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On Life & Leadership: Check In Your Baggage

Got baggage? 10 years ago, a colleague took me aside after a leadership team and SHOUTED at me for suggesting an idea that touched too closely on their area of the business – without giving them a heads up first. 20 years ago, someone accidentally sent me a spreadsheet with everyone’s annual bonus listed – my boss’s was eye-watering. And mine looked measly. 40 years ago, ten-year-old me was pressured into lending twenty pence to Christian T, the class cool kid. He never gave it back. It still bothers me. To this day, I react strongly against peer pressure and cool kids! I still carry baggage about these events – and countless more. Luckily, with the passage of time, these events don’t weigh me down. But sometimes, your baggage can be heavy, and it can even contain ‘explosive devices’. I sometimes see teams weighed down by their collective baggage, and so I like to host a conversation with teams called Check in Your Baggage. Here’s how it works.

The idea We all carry baggage, and some of it can hold us back from feeling safe within teams. It might be baggage from something specific that has happened within this team; it might be general feelings that you have about your role in the team; it might be a hangover from previous teams you’ve been it. Sometimes, we need to check this baggage in, in order that we can make a greater contribution to the team, and feel valued. First step: identify the baggage you are carrying & how it affects your contribution to the team.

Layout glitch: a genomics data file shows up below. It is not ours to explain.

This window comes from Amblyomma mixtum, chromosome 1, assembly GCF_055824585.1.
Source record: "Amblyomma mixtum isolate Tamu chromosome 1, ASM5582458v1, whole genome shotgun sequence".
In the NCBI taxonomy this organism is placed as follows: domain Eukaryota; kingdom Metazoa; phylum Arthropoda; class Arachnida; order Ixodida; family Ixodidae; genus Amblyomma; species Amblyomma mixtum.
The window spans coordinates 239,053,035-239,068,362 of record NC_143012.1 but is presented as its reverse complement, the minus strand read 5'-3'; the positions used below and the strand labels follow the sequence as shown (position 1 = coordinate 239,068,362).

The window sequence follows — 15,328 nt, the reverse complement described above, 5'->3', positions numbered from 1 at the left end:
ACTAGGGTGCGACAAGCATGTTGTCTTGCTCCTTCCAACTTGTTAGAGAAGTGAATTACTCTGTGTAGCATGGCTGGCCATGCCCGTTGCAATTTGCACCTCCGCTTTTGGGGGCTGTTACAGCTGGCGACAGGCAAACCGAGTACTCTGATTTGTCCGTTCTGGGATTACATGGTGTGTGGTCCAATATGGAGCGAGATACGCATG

• How do you feel about your membership of the team?

  • What you believe about your role in the team & the value you add?

  • How you show up to the team meetings? And how do you contribute to the team between meetings?

  • What’s holding you back from expressing yourself in the team?

Second step: decide whether you need to dispose, defuse or declare your baggage. Try and dispose first, defuse second – and declare can be your third option.

  1. Dispose. Choose to name your baggage and just let it go forever. Ask: what impact is this belief having? What would happen if I just let go of it? You might just be able to let go of it. To put it in the bin. Forever.

  2. Defuse. Do the work to reframe the baggage and change how you think about it, and how it affects you. This often requires doing some work, for which I recommend you take a look at Byron Katie’s exercise called - appropriately - Doing the Work.

  3. Declare. Declare your baggage to the group in a way which is constructive. For more on how to do this, I like the work of the Conscious Leadership Group on speaking unarguably.

The benefits This process is aiming for a team reset, to start to build a path forward where the team can feel safe and can bring their best without fear of being judged. Each individual gets to do the work on themselves, and also gets a chance to feel seen and heard. Notice that individuals get to own their own reactions and take responsibility for the feelings. There is no blame game or finger pointing here. And no victim mindset.

Sometimes you need an expert to help defuse As a veteran of hundreds of team workshops, I have learnt the good and the bad of hosting team conversations. Occasionally I have seen them go wrong, and I write about some of those in my book. But most often, they allow for a reset, they allow for aligning on expectations, and for being fully human within your team. Do be careful though. These kind of conversations usually benefit from experienced outside facilitation so people don’t throw grenades at each other. Back to my baggage. The mere act of writing my baggage down has helped me do the work to dispose and defuse those particular items. I can finally laugh about the twenty pence. And forgive the colleague who raised their voice. I hope you can do the same, and check in your baggage.


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